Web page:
Abnormalities in a type of brain cell called astrocytes may play a pivotal role in causing some behavioral symptoms of autism spectrum disorders, according to a preclinical study by Weill Cornell Medicine investigators.
For the study, published April 1 in the journal Molecular Psychiatry, senior author Dilek Colak, assistant professor of neuroscience at the Feil Family Brain and Mind Research Institute at Weill Cornell Medicine, and her colleagues grew astrocytes from the stem cells derived from patients with autism and transplanted them into healthy newborn mice. They found that after the transplant, the mice developed repetitive behaviors, a hallmark symptom of autism spectrum disorders (ASD), but they did not develop the social deficits associated with the disease. The mice also developed memory deficits, which are commonly seen in ASD but are not a core characteristic of the disease.
“Our study suggests that astrocyte abnormalities might contribute to the onset and progression of autism spectrum disorders,” said Colak, who is also assistant professor of neuroscience in pediatrics and a member of the Drukier Institute for Children’s Health. “Astrocyte abnormalities may be responsible for repetitive behavior or memory deficits, but not other symptoms like difficulties with social interactions.”
Most studies of autism spectrum disorders have focused on the role of neurons, a type of brain cell that relays information in the brain. But other brain cells, called astrocytes, help regulate the behavior of neurons and the connections between them. Genetic mutations linked to autism spectrum disorders are likely to affect various types of cells in the brain differently, Colak said. Post-mortem studies had already revealed abnormalities in astrocytes in the brains of patients with autism spectrum disorders.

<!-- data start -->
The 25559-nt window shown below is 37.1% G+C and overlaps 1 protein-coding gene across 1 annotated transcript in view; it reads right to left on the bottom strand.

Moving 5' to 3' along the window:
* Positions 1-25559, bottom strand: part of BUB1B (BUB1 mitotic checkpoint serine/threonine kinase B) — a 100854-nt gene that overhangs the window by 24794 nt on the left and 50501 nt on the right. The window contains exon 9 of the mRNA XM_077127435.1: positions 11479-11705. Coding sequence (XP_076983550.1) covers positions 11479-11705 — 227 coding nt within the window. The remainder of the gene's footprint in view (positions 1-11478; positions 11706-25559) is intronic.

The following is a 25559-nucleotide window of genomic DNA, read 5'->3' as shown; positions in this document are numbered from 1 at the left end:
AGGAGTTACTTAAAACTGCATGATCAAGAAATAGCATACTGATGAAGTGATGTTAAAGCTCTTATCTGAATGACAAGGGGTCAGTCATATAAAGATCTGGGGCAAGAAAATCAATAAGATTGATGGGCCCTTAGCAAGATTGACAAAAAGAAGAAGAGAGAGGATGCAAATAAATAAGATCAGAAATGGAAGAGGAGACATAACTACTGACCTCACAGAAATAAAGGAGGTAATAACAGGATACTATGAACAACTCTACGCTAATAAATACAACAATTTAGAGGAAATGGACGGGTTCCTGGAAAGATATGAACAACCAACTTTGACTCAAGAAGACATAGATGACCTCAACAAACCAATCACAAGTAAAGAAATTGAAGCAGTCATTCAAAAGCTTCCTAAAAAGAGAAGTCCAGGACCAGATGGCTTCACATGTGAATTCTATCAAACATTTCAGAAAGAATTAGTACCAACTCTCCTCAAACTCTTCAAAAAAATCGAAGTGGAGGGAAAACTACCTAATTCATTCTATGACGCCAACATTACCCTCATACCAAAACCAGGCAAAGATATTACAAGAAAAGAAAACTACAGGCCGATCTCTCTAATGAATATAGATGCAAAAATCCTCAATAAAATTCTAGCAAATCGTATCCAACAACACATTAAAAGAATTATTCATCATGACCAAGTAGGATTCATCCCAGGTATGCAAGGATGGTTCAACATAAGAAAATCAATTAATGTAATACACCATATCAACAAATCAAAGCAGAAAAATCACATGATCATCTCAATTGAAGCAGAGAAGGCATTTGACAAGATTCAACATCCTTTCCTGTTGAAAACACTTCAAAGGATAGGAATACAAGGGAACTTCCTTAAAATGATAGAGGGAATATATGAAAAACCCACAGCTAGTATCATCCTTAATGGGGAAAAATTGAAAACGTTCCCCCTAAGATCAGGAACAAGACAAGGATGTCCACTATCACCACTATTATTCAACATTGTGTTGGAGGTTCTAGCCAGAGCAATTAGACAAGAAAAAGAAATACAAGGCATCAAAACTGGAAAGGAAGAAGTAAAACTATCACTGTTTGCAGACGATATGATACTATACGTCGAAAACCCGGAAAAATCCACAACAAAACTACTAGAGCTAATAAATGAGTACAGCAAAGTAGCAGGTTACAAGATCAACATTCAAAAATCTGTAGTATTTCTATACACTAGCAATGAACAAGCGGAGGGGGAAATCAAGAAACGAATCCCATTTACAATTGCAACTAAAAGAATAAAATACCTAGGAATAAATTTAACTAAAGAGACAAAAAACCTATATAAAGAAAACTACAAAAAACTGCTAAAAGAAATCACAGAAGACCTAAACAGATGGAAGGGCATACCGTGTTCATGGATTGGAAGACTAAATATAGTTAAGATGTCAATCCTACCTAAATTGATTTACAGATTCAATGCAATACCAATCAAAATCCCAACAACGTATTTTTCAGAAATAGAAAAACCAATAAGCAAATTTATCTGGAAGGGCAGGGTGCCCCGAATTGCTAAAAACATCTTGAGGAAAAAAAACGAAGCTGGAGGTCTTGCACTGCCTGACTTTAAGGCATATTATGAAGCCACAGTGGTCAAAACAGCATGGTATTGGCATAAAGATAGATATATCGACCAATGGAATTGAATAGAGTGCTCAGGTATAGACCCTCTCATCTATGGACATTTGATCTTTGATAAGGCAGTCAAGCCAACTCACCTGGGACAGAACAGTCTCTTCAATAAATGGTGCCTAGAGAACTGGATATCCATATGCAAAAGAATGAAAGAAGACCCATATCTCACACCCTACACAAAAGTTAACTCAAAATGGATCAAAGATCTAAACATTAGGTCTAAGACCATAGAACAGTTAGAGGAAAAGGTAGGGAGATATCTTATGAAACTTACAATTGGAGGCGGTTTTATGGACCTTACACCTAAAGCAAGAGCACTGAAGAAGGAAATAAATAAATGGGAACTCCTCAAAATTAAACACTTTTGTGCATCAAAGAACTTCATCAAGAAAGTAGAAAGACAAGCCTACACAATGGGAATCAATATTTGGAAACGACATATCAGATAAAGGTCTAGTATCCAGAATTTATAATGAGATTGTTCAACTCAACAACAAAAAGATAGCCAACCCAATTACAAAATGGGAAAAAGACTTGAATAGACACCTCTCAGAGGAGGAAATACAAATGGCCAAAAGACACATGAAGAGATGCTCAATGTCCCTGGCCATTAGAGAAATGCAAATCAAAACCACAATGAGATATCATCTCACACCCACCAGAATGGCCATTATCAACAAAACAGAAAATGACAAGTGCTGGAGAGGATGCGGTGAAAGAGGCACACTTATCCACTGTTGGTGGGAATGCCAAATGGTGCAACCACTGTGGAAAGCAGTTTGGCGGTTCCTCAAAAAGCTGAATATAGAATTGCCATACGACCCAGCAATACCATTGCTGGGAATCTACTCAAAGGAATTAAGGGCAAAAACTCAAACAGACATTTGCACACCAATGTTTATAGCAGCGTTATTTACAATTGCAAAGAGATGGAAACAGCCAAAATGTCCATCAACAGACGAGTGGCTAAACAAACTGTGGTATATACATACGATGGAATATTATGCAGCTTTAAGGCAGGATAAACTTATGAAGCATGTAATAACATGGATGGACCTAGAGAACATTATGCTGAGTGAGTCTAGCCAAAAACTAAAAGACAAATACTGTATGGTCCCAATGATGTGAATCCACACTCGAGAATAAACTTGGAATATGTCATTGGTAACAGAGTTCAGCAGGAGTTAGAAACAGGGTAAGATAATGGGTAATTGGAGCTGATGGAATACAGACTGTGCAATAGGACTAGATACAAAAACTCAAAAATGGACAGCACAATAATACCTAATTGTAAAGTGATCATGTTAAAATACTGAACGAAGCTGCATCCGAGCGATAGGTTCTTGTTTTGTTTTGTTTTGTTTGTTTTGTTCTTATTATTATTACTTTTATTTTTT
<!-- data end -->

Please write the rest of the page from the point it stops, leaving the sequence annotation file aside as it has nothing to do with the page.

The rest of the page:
“We didn’t know if these astrocyte abnormalities contributed to the development of the disease or if the abnormalities are the result of disease,” Colak said.
To determine if astrocytes might be involved early in the disease, the team obtained stem cells derived from patients with autism spectrum disorders, coaxed them into developing into astrocytes in the laboratory, and transplanted them into the brains of otherwise healthy newborn mice, creating a human-mouse chimera.
Using a microscopic technique called two-photon imaging, they observed excessive calcium signaling in the transplanted human astrocytes in the brains of mice, explained co-lead author Ben Huang, instructor of neuroscience in psychiatry at Weill Cornell Medicine.
“It was amazing to see these human astrocytes responding to behavioral changes in active mice,” Huang said. “We believe we are the first to record the activity of transplanted human astrocytes this way.”
To determine if the increased calcium signaling was causing the mice’s behavioral symptoms, the team infected astrocytes grown from ASD patient stem cells in the laboratory with a virus carrying a fragment of RNA designed to reduce calcium signaling to normal levels. When they transplanted these astrocytes into the mice, the animals did not develop memory problems.
“Future therapies for autism might exploit this finding by using genetic tools to limit extreme calcium fluctuations inside astrocytes,” said co-lead author Megan Allen, a postdoctoral associate in neuroscience in the Feil Family Brain and Mind Research Institute at Weill Cornell Medicine.
The discoveries may also have important implications for understanding and treating other neuropsychiatric diseases like schizophrenia that also involve memory deficits, Colak said.
“It is important to determine the roles of specific types of brain cells, including astrocytes, in neurodevelopmental and neuropsychiatric diseases,” she said.
Bridget Kuehn is a freelance writer for Weill Cornell Medicine.